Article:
Oh my, what a day! My head is still spinning from all I have seen and done and am in the process of doing at the moment. Today was the Seattle Weavers Guild meeting. I drove down to Seattle this morning with my friend Vivian and we chatted the whole way down and back home. So nice to have a chunk of time to do that. As I mentioned yesterday, the morning and afternoon program for the guild was none other than Michele Whipplinger from Earthues. The morning program was on "The Creative Elements of Bogolan Cloth." Bogolan or bogolanfini cloth is mudcloth and is created in the African country of Mali. Michele and Kathy traveled to the country about 2 years ago and Michele presented a stunning slide show of the trip. It looked and sounded like a difficult journey. Two years ago Mali was the fifth poorest nation in the world. Now it is the second poorest. I believe Michele said the average life expectancy is 41 to 43 years. In spite of the hardships the people and their cloth portrayed in the slides were beautiful. I was moved by the beauty and joy in the faces of the people, and the cloth they make using the simplest of tools and materials is stunning. The process of making such cloth, however, is quite time consuming. It takes about 2 months of patient labor to create. That doesn't factor in the year it takes to process the mud before it is even applied to the cloth! I don't have pictures but I will look up what I can and direct you to what I find. Start with Michele's Earthues website which is listed in my fiber links.
For the afternoon program we got to try our hand at a bit of mudcloth making. Michele and Kathy had brought back a huge roll of the narrow, handwoven cotton cloth from Mali that they use. That was a story in and of itself. To our astonishment, they cut small pieces off of the roll for us to use. We each had a stick that had been cut and smoothed by Sandra from her yard, and a small dish of "mud". The interesting thing about the mudcloth designs is that they use the negative space as the design focus rather than the positive space that we Westerners are used to seeing. The designs also told a bit of the lore and history of the people who make the cloth. Vivian and I were a bit pressed for time so I quickly laid down a design without giving it a lot of thought. I will post a picture tomorrow but try not to be too disappointed! We were reducing a two month process into 20 minutes so it is only a very distant echo of the actual cloth. It did give us a small taste or feel for it. We carefully carried our "mudcloth" to the car and then headed over to the Weaving Works where we found several of our fellow guild members prowling the store as well. I picked up a few things as did Vivian and then we headed home.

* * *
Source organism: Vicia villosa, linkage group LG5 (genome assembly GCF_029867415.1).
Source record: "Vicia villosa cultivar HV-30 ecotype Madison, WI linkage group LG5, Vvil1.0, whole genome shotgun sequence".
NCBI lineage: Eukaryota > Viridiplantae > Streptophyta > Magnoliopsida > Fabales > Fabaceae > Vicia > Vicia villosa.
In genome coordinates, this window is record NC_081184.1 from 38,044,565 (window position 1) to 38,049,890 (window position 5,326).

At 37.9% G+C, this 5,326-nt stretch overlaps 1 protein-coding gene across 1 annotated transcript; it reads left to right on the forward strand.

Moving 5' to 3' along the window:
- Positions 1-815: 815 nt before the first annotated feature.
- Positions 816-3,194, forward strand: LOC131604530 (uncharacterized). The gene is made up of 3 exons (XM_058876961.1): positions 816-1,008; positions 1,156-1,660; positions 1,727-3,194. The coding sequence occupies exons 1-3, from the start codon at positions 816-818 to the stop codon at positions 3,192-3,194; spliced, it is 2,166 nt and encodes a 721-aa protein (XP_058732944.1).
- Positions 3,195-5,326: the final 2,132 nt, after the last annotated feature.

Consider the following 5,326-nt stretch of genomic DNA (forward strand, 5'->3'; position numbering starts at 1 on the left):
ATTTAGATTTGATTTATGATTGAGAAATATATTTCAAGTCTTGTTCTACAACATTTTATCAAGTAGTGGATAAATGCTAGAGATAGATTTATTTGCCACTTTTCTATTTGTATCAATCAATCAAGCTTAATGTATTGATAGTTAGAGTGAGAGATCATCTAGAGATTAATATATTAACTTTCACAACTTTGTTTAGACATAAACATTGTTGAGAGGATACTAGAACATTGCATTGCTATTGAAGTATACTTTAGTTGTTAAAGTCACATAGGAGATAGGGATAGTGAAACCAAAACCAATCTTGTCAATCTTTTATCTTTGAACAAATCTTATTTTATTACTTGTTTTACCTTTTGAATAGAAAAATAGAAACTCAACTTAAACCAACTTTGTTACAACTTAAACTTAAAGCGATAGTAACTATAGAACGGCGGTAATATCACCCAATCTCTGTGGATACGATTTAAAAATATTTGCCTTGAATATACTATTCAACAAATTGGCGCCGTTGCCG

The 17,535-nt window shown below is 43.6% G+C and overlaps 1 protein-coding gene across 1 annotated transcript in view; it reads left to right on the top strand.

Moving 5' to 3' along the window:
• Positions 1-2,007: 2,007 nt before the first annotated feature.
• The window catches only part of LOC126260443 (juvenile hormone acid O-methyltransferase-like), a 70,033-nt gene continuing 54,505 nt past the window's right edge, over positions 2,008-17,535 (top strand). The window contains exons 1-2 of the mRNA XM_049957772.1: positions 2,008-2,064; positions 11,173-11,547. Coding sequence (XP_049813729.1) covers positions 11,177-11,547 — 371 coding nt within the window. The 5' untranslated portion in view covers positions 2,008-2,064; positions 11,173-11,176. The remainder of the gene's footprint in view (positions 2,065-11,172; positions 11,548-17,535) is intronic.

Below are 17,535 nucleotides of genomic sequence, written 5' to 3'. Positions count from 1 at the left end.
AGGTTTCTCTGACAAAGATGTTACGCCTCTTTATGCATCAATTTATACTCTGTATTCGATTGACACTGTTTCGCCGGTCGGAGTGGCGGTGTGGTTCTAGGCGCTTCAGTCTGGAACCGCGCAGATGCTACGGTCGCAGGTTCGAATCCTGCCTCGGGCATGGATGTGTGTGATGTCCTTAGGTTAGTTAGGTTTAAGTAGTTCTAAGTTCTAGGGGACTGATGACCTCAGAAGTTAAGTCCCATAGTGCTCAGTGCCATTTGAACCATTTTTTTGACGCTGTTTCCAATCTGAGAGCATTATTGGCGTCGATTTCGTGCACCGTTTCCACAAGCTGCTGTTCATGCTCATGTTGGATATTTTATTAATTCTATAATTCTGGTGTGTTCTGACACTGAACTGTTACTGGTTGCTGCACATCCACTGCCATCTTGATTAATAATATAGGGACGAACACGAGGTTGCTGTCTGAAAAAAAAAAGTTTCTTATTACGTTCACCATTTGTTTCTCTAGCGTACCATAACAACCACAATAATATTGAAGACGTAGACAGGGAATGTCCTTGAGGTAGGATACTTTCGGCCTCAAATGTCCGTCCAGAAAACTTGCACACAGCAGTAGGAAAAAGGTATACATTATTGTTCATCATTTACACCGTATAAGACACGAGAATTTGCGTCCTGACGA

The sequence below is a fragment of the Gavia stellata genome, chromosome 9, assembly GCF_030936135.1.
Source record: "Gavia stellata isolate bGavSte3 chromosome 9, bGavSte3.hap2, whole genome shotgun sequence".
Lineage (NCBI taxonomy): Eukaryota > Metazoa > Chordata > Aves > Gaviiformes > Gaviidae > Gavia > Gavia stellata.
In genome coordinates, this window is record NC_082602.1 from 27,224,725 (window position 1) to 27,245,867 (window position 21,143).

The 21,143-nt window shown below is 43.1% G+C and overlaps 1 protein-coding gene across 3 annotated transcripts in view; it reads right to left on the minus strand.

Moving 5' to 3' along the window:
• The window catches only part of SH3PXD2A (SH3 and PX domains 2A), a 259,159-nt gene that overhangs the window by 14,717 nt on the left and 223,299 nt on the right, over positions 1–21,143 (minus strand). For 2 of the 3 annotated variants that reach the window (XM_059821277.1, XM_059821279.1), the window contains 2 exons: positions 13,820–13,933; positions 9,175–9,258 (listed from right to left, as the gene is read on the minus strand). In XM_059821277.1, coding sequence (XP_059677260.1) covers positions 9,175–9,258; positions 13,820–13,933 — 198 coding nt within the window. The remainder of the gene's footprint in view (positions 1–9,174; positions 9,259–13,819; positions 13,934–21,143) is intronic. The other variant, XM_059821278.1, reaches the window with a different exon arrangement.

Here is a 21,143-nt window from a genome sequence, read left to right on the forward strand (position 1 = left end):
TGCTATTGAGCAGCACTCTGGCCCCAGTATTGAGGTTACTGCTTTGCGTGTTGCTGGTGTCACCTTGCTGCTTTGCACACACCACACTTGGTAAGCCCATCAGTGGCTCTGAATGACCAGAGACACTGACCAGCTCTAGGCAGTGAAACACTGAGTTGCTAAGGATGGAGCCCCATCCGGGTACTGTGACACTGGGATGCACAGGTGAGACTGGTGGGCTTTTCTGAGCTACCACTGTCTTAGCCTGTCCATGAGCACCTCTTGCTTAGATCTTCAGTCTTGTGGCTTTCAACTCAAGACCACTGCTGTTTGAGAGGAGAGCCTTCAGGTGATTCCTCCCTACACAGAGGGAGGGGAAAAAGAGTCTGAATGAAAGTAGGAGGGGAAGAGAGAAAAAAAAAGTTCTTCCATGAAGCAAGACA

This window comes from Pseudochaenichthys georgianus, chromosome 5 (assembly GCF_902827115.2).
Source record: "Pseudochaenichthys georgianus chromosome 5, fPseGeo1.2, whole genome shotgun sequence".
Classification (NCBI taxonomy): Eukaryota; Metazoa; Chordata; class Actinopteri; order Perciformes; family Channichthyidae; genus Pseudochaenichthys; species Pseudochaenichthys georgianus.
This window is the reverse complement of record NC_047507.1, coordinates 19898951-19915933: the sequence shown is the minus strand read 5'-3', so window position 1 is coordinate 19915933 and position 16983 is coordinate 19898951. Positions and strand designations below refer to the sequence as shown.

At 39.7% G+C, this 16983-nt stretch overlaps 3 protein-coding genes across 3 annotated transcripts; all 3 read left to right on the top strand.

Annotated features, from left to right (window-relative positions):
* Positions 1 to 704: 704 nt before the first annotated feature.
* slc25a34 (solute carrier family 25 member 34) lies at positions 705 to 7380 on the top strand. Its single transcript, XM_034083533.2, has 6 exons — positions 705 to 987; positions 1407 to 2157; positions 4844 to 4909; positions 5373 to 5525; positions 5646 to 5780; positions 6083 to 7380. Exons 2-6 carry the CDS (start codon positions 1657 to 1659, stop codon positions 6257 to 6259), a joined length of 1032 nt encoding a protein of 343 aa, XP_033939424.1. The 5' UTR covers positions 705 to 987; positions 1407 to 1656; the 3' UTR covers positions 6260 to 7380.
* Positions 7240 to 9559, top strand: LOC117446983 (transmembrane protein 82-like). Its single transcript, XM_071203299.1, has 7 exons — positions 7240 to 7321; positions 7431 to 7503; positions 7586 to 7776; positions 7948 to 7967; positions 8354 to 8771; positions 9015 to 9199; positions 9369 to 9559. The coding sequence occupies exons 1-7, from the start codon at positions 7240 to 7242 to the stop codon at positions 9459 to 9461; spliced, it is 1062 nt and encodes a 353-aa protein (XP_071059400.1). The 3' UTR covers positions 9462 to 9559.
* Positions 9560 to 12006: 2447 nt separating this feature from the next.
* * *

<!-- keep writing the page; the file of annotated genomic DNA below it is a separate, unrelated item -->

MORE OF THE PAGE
Yesterday, I mordanted the next batch of skeins so I could start the Cutch dyeing today. Right after dinner I headed out to the dye area and made my calculations. I discovered an error in the last batch. I have been keeping rather careful notes with dates and the different tasks separated. When I did my calculations for the Chestnut dye I mistakenly looked at the WOF for the Walnut dyed yarn, which was cotton and weighed quite a bit more. My WOF was off for the Chestnut dye. So I suspect I have a medium and dark DOS rather than light and dark DOS. The iron bath was calculated using the same WOF too. It wasn't off by that much when it is all broken down but still, I have no more Chestnut at this time so I will just have to make a note of the error. I have a dark DOS dyebath of Cutch going at the moment. Cutch needs a two hour simmer time and an overnight soak to achieve its full dye potential. There is also a note to add 2% Hydrogen Peroxide to the dyebath 15 minutes before the end to achieve a darker shade. I will try it although no amount is mentioned. My timer keeps going off at 10 minute intervals to check the dyebath so this post is taking a bit longer to create.
That leaves the "Triumph" part to tell about. One of the items I picked up today at the Weaving Works was a spinning wheel drive band for the Lendrum wheel. I wanted to use it for my Dream Skein Winder. I got home and slipped it on, and by sheer dumb luck it fit perfectly! Not only that, when I connected the sewing machine peddle to the motor and plugged it in... IT WORKED!!!! Now all I need to do is give it a little bracing and make a proper yarn cone holder and guide and then I have my first working, motorized, 6 skeins at a time, Dream Skein Winder v. 1.1. I will post a picture when the rest of the bits are added. I warn you, it is crude looking but it does the job. It works!
Well, it has been quite a day and I have a dyepot to tend to and a couple of weaving magazines to look at so I will leave you with this question to think about: How do you handle mistakes or errors when they arise (and they do!)? I will give you my personal answer this time and that is, for me, it depends. Most of the time I give it some thought, learn from it, try to salvage what I can, and move on. There are times though when I am tired, stressed, or just plain cranky and I have to either a) throw or break a few non-essential things or, b) put it all aside for a while and enjoy a glass of whine, er, that is wine, and a bit of chocolate. Then I can go back and do the first part! -Off to find the chocolate, Renee
One final note: any errors or misinterpretation in the information on the Bogolan Cloth are my own and not due to our excellent speaker!